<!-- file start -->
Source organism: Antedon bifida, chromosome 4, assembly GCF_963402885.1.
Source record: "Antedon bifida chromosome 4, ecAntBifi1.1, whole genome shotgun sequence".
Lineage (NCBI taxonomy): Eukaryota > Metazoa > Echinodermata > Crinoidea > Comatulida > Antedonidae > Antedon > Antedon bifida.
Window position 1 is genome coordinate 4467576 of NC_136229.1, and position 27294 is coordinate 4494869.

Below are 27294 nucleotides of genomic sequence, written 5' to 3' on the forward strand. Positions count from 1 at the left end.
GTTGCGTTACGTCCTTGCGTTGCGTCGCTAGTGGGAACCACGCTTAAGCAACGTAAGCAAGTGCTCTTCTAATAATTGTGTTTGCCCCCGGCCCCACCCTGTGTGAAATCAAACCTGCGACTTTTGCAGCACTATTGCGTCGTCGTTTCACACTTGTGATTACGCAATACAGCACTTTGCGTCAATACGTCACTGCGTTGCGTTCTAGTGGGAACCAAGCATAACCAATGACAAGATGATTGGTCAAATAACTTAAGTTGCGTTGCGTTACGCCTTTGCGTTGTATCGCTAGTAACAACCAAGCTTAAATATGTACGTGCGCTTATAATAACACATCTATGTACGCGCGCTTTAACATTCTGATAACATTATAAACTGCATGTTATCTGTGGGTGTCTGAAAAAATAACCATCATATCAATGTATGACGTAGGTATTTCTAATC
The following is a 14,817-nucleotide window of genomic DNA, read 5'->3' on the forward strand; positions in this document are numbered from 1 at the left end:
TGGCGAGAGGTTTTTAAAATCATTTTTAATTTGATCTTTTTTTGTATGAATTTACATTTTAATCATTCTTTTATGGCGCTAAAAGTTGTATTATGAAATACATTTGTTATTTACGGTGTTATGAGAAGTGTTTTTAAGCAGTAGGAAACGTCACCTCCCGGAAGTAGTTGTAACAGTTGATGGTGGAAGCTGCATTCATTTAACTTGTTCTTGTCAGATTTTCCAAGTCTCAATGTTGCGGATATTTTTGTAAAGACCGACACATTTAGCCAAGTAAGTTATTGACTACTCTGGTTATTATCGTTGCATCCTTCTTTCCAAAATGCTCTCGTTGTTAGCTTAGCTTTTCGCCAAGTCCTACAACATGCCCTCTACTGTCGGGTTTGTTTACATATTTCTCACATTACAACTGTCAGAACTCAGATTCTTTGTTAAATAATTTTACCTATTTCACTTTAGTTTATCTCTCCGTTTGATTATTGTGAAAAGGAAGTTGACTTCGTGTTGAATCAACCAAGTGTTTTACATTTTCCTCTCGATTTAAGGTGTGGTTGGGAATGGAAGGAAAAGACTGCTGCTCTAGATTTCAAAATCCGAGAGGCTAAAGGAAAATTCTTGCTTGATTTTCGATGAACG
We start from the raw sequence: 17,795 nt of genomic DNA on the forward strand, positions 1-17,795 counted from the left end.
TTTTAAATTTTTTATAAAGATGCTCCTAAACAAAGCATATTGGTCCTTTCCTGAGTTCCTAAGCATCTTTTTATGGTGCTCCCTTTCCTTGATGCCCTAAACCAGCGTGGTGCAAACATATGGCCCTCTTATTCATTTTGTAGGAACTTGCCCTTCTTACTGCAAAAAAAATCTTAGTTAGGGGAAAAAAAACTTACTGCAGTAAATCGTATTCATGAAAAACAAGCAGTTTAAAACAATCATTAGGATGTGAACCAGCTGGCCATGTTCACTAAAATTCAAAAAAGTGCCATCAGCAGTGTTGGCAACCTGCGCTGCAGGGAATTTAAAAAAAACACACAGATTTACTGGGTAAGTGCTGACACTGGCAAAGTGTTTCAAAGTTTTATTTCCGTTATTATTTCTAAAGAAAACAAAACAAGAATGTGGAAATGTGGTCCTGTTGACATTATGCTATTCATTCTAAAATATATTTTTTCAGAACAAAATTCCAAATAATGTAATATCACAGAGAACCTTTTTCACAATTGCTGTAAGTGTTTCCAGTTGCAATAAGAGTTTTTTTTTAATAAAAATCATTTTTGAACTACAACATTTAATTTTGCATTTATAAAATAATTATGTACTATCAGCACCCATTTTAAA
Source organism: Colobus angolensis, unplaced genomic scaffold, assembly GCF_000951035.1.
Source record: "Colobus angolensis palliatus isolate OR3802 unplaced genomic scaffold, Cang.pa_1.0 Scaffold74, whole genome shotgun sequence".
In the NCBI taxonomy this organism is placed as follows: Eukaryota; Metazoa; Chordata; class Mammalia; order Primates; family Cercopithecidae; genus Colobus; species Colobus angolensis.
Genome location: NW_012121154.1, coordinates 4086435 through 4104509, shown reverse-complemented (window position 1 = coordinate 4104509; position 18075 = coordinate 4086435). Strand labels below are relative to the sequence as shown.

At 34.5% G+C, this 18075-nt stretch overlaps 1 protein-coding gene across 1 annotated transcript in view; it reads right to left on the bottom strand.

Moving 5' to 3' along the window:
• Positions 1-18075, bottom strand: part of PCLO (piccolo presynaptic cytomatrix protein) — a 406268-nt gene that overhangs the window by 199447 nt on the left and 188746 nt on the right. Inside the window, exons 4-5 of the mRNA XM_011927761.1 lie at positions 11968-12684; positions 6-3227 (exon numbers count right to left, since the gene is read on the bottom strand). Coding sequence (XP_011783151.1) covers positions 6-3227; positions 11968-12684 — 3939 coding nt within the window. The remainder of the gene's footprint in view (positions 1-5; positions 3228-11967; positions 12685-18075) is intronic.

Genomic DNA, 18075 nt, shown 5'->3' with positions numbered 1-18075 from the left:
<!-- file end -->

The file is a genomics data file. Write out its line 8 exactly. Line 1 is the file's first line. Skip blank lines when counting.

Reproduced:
TGGCGAGAGGTTTTTAAAATCATTTTTAATTTGATCTTTTTTTGTATGAATTTACATTTTAATCATTCTTTTATGGCGCTAAAAGTTGTATTATGAAATACATTTGTTATTTACGGTGTTATGAGAAGTGTTTTTAAGCAGTAGGAAACGTCACCTCCCGGAAGTAGTTGTAACAGTTGATGGTGGAAGCTGCATTCATTTAACTTGTTCTTGTCAGATTTTCCAAGTCTCAATGTTGCGGATATTTTTGTAAAGACCGACACATTTAGCCAAGTAAGTTATTGACTACTCTGGTTATTATCGTTGCATCCTTCTTTCCAAAATGCTCTCGTTGTTAGCTTAGCTTTTCGCCAAGTCCTACAACATGCCCTCTACTGTCGGGTTTGTTTACATATTTCTCACATTACAACTGTCAGAACTCAGATTCTTTGTTAAATAATTTTACCTATTTCACTTTAGTTTATCTCTCCGTTTGATTATTGTGAAAAGGAAGTTGACTTCGTGTTGAATCAACCAAGTGTTTTACATTTTCCTCTCGATTTAAGGTGTGGTTGGGAATGGAAGGAAAAGACTGCTGCTCTAGATTTCAAAATCCGAGAGGCTAAAGGAAAATTCTTGCTTGATTTTCGATGAACG